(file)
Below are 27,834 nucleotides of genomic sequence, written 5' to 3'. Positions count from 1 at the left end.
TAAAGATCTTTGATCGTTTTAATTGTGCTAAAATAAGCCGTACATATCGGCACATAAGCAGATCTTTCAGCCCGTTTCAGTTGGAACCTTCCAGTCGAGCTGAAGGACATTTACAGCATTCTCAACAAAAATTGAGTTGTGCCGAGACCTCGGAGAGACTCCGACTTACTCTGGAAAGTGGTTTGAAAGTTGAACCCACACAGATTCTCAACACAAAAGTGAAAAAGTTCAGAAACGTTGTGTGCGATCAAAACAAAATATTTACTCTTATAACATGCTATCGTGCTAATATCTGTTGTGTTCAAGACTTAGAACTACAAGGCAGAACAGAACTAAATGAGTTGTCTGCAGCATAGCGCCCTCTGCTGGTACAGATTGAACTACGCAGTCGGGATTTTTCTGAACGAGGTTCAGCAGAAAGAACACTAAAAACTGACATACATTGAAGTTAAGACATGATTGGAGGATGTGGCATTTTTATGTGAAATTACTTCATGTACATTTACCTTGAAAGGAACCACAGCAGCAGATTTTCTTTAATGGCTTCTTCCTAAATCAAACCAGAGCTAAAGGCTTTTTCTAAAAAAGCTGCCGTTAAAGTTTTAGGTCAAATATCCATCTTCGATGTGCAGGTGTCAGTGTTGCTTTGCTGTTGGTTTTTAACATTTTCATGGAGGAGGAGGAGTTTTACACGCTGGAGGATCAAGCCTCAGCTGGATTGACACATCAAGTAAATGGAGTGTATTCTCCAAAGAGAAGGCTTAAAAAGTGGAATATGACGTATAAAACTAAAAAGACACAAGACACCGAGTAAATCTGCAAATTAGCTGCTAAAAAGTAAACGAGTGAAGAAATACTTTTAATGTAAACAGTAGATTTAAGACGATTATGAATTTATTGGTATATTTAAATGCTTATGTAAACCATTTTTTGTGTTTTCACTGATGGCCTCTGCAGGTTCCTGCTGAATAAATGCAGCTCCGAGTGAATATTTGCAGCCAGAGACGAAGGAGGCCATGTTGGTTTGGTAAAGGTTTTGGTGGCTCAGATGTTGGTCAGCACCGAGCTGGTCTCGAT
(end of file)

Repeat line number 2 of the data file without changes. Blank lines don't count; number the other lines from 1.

TAAAGATCTTTGATCGTTTTAATTGTGCTAAAATAAGCCGTACATATCGGCACATAAGCAGATCTTTCAGCCCGTTTCAGTTGGAACCTTCCAGTCGAGCTGAAGGACATTTACAGCATTCTCAACAAAAATTGAGTTGTGCCGAGACCTCGGAGAGACTCCGACTTACTCTGGAAAGTGGTTTGAAAGTTGAACCCACACAGATTCTCAACACAAAAGTGAAAAAGTTCAGAAACGTTGTGTGCGATCAAAACAAAATATTTACTCTTATAACATGCTATCGTGCTAATATCTGTTGTGTTCAAGACTTAGAACTACAAGGCAGAACAGAACTAAATGAGTTGTCTGCAGCATAGCGCCCTCTGCTGGTACAGATTGAACTACGCAGTCGGGATTTTTCTGAACGAGGTTCAGCAGAAAGAACACTAAAAACTGACATACATTGAAGTTAAGACATGATTGGAGGATGTGGCATTTTTATGTGAAATTACTTCATGTACATTTACCTTGAAAGGAACCACAGCAGCAGATTTTCTTTAATGGCTTCTTCCTAAATCAAACCAGAGCTAAAGGCTTTTTCTAAAAAAGCTGCCGTTAAAGTTTTAGGTCAAATATCCATCTTCGATGTGCAGGTGTCAGTGTTGCTTTGCTGTTGGTTTTTAACATTTTCATGGAGGAGGAGGAGTTTTACACGCTGGAGGATCAAGCCTCAGCTGGATTGACACATCAAGTAAATGGAGTGTATTCTCCAAAGAGAAGGCTTAAAAAGTGGAATATGACGTATAAAACTAAAAAGACACAAGACACCGAGTAAATCTGCAAATTAGCTGCTAAAAAGTAAACGAGTGAAGAAATACTTTTAATGTAAACAGTAGATTTAAGACGATTATGAATTTATTGGTATATTTAAATGCTTATGTAAACCATTTTTTGTGTTTTCACTGATGGCCTCTGCAGGTTCCTGCTGAATAAATGCAGCTCCGAGTGAATATTTGCAGCCAGAGACGAAGGAGGCCATGTTGGTTTGGTAAAGGTTTTGGTGGCTCAGATGTTGGTCAGCACCGAGCTGGTCTCGAT